Trade and Infrastructure Cooperation

Trade between Russia and China had increased 36 percent in 2021 alone, and by April 2022 had increased to $146.9 billion. According to the Russian Economic Development Minister, bi-lateral trade should reach $170 billion by the end of 2022, and according to Putin, this trade will “soon” reach $200 billion. And according to Global Times, the biggest investor in Russia’s Far East region is China, with $14.7 billion in total trade investments involving 54 projects in sectors including energy, infrastructure, agriculture, and Artic shipping.  During the recent Eastern Economic Forum held in Vladivostock, Russia and China reportedly signed “over 150 deals worth 1.53 trillion rubles” [$2.38 billion]. While this statistic is from China’s state-run media and could not be independently verified, economic cooperation between Russia and China is poised to grow.

Russia and China are expanding their military, energy and economic ties. These two countries are positioning themselves to be a threat to the West, even beyond the conflicts with Ukraine and Taiwan.

You can follow Steve Postal on Twitter @HebraicMosaic

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China

China Uses Spy Balloon Incident for Propaganda Against the US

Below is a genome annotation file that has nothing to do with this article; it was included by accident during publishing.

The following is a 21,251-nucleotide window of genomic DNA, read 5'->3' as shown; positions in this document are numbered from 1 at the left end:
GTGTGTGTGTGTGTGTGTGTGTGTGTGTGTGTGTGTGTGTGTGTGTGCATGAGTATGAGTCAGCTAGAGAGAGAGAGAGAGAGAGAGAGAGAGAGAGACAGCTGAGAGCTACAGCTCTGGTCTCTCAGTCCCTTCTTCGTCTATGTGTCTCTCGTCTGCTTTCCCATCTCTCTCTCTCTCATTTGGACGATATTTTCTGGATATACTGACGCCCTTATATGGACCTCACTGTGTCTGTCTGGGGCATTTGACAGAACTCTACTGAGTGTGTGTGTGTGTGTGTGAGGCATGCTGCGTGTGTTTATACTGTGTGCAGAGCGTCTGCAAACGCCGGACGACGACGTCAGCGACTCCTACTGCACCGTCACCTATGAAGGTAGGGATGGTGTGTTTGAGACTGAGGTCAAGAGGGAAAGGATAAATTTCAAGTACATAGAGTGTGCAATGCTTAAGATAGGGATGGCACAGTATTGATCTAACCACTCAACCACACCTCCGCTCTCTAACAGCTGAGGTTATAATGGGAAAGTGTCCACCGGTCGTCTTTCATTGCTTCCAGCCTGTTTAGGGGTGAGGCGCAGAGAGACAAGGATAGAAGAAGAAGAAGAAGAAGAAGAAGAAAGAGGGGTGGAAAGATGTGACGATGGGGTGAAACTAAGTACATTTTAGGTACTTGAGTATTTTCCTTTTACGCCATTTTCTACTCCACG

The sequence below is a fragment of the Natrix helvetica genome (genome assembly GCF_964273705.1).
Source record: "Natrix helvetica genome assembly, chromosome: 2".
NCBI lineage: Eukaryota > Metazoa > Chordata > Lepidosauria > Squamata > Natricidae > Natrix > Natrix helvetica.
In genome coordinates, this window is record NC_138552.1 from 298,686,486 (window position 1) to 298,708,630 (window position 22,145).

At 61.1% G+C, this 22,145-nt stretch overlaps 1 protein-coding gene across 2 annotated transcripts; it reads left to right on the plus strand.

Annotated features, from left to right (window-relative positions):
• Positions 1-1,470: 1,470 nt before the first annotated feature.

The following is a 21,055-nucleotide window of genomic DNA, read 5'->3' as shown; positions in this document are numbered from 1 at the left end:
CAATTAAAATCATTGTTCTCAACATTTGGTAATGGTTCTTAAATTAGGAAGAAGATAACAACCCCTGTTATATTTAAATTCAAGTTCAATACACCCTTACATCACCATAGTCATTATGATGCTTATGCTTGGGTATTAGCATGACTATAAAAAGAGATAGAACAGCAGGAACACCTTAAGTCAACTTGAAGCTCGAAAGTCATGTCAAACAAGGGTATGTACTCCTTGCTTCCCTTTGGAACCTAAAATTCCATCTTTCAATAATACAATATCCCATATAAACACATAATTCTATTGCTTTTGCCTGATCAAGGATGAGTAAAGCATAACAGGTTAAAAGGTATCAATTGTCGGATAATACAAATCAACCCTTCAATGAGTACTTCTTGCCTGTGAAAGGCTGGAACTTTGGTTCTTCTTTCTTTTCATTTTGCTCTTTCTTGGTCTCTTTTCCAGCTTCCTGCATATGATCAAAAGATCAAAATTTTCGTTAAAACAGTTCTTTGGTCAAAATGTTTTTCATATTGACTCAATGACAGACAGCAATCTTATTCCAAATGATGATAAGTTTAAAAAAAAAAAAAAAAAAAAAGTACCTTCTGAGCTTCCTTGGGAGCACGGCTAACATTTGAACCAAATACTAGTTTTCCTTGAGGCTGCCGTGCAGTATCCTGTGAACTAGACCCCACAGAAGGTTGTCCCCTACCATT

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Chinese state-run media has waged a propaganda blitz to alter the narrative on its spy balloon that recently flew over the United States. Such outlets are alleging that the balloon in fact was not used for spying, and even if it was, it wasn’t China’s balloon. The CCP-run media also claims that the US is lying about the issue, while China is acting in good faith. Additionally, China’s state-run media uses the incident to quickly deflect away from any responsibility for China, and to criticize and gaslight the US.

Claim #1: The balloon was not used for spying, and if it was, it wasn’t China’s balloon

Whatever the balloon was, it certainly wasn’t a spy balloon, according to China’s state-run media. China “confirmed” that the balloon was a “civilian airship used for research, mainly meteorological, purposes” that made an “unintended” entry into US airspace due to “Westerlies” and a “limited self-steering capability,” according to China Daily. Other sources like Xinhua obliquely dismiss the incident as a “chance occurrence.”

And if the object was a spy balloon, then it wasn’t used by China, according to Chinese state-run media. For example, according to a China Daily article, the photo taken of the balloon is “unclear…and features no sign linking it to China.” That article also stated that “the technology is outdated one can hardly imagine any nation like China still resorting to it today.”

Claim #2: The US is speculating, and even lying, about the nature of the balloon

China’s state-run media assert that the US media and defense establishment are misrepresenting the nature of the spy balloon. According to a China Daily article, US allegations that the balloon is a spy balloon is a “conspiracy theory” and a “lie.” One Global Timesarticle states that US assertions that China was using the balloon to spy on the US was “not backed by concrete proof.” Another Global Times article claimed the US military and media were accusing China of espionage “[b]efore being clear of the facts.” That same article claimed that calling the object a spy balloon was “groundless speculation” and “hype.”